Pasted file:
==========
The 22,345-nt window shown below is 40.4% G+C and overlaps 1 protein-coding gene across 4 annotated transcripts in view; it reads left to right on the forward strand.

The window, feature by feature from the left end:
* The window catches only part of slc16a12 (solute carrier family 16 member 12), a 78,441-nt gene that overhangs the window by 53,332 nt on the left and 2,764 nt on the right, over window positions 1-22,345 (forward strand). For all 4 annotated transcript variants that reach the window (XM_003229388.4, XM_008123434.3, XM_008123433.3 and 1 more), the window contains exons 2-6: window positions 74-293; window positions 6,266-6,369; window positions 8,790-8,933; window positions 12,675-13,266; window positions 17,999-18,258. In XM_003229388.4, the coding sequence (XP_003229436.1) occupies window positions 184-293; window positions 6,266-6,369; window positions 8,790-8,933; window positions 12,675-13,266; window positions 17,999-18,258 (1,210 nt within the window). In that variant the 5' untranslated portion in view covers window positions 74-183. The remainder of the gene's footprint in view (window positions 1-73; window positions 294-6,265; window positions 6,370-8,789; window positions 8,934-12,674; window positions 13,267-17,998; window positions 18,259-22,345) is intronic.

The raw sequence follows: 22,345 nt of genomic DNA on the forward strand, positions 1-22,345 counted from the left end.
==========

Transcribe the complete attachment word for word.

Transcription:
The 22,345-nt window shown below is 40.4% G+C and overlaps 1 protein-coding gene across 4 annotated transcripts in view; it reads left to right on the forward strand.

The window, feature by feature from the left end:
* The window catches only part of slc16a12 (solute carrier family 16 member 12), a 78,441-nt gene that overhangs the window by 53,332 nt on the left and 2,764 nt on the right, over window positions 1-22,345 (forward strand). For all 4 annotated transcript variants that reach the window (XM_003229388.4, XM_008123434.3, XM_008123433.3 and 1 more), the window contains exons 2-6: window positions 74-293; window positions 6,266-6,369; window positions 8,790-8,933; window positions 12,675-13,266; window positions 17,999-18,258. In XM_003229388.4, the coding sequence (XP_003229436.1) occupies window positions 184-293; window positions 6,266-6,369; window positions 8,790-8,933; window positions 12,675-13,266; window positions 17,999-18,258 (1,210 nt within the window). In that variant the 5' untranslated portion in view covers window positions 74-183. The remainder of the gene's footprint in view (window positions 1-73; window positions 294-6,265; window positions 6,370-8,789; window positions 8,934-12,674; window positions 13,267-17,998; window positions 18,259-22,345) is intronic.

The raw sequence follows: 22,345 nt of genomic DNA on the forward strand, positions 1-22,345 counted from the left end.